"Story of the Blue-eyed Dolls"
created by Miyagi Co-op, Peace Action Committee (February 1999)

        Table of Contents


Murata Daiyon Elementary School  ~  Mary, Friend of a Japanese Doll   ~

Hirobuchi Kindergarten  ~  My name is Stella Lauranell  ~ 

Uwanuma Elementary School  ~  Voice of "Mamma" Heard Even Now  ~

Sanbongi Elementary School  ~  Blue-eyed Doll Betty Jane  ~

Maiya Elementary School  ~  Sixth and Last Blue-eyed Doll Found in Prefecture  ~

Monou Elementary School  ~  Blue-eyed Doll Mary  ~

Postscript and Reference Books


This story begins 72 years ago, in 1927.

At that time, relations between Japan and the U.S. were becoming worse. The American Committee on World Friendship Among Children had concerns about the worsening relations, so they sent many dolls to Japan to express the friendship of American children. About 2.6 million American children held bazaars and did other things to raise money, and they were very successful thanks to the combined efforts and help of many people. The clothing and hats worn by the dolls were hand-made. There were 12,739 dolls that crossed the wide Pacific Ocean to arrive in time for Japan's Hina Matsuri (Doll Festival). Among these, Miyagi Prefecture received 221.  The dolls received huge welcomes, and they were displayed for Hina Matsuri.

In 1941 the Pacific War (World War II) began. According to a newspaper at that time, in 1943 an order was issued to destroy by fire the Blue-eyed Dolls that had brought dreams to children. Terrible headlines, unthinkable today, read: "Blue-eyed Dolls, You Are the Hated Enemy, Not to be Forgiven," "Enemy Spies," and "Masked Goodwill Ambassadors." For this reason almost all the dolls that crossed the ocean disappeared throughout Japan.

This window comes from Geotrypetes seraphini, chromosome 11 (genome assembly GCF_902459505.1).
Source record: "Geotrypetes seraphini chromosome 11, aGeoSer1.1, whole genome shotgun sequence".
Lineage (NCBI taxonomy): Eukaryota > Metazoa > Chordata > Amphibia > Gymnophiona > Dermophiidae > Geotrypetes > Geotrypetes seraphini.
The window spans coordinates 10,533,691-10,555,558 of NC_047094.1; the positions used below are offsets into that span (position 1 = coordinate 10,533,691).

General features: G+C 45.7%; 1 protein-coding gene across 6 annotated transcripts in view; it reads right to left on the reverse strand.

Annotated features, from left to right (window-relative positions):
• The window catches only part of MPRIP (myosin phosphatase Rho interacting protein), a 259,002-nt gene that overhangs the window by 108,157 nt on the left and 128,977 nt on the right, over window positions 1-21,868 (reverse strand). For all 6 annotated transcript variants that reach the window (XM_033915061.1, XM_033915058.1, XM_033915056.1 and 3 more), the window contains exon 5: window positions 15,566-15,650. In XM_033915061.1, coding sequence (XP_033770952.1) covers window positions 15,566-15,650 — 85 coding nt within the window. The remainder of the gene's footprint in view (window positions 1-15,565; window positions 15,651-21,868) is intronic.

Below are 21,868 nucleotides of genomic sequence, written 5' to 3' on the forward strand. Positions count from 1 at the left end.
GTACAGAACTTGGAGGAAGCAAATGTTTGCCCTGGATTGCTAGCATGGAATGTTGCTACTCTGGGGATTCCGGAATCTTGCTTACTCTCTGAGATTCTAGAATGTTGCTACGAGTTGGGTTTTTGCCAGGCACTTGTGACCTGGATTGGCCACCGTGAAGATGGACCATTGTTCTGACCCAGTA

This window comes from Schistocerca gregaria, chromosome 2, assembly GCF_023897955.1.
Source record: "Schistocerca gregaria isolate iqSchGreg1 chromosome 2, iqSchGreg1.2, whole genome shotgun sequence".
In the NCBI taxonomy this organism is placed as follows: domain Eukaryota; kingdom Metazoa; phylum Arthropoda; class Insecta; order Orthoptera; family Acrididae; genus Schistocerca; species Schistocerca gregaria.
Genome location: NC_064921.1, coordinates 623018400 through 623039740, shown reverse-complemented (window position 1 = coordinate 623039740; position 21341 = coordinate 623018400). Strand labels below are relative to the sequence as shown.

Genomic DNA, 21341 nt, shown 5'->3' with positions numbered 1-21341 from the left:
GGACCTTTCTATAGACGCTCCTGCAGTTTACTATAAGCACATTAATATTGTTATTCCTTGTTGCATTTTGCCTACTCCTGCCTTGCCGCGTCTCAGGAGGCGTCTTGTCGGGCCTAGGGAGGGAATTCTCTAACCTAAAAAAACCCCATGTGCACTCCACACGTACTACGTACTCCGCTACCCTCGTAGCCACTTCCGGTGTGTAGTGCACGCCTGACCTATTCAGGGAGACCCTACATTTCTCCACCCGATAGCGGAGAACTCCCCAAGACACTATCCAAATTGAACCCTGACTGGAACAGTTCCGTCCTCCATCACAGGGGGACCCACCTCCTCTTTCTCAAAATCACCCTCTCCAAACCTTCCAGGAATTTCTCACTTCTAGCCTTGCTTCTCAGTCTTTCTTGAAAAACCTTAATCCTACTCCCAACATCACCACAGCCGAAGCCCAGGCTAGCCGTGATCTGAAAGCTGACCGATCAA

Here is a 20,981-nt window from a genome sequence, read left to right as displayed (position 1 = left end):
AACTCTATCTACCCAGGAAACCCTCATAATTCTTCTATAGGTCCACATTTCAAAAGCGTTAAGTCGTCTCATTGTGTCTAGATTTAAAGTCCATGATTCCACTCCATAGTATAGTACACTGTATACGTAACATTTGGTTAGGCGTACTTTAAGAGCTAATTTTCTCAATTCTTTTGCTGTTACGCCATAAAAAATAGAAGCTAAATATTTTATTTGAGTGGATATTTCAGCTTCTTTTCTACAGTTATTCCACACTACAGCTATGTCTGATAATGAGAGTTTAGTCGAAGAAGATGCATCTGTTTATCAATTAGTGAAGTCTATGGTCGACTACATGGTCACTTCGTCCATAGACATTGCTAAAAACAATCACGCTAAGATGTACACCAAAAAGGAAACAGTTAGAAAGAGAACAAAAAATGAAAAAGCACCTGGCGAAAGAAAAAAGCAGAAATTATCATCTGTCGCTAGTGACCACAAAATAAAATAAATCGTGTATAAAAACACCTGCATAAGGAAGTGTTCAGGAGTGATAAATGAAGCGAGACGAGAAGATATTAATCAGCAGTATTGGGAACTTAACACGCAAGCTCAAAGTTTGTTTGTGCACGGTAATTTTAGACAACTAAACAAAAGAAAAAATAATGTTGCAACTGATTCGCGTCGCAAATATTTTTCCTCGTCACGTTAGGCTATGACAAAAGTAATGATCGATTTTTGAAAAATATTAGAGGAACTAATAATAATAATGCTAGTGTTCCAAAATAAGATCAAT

In 1973, a program was broadcast by NHK Television about a "Blue-eyed Doll" that had been preserved in Gunma Prefecture. With this program as a start, it came about that other dolls were found one after another. Now the number of dolls that have been found in the entire country total 300, and Miyagi Prefecture has 6 of these.

We hope that these dolls, preserved by people who did not lose their kindness and humanity during the horrible wartime, will be remembered forever.

As of December 2001, in Miyagi Prefecture 8 dolls exist. Dolls have been recently found at Kaneyama Library and Kawatabi Elementary School. In all Japan 306 dolls have been confirmed to exist.

This is an English translation of a Japanese web page.
Special thanks to Tomoko Shizukuishi and the Miyagi Co-op, Peace Action Committee for their permission to publish this web page and for their kind assistance in this English translation.

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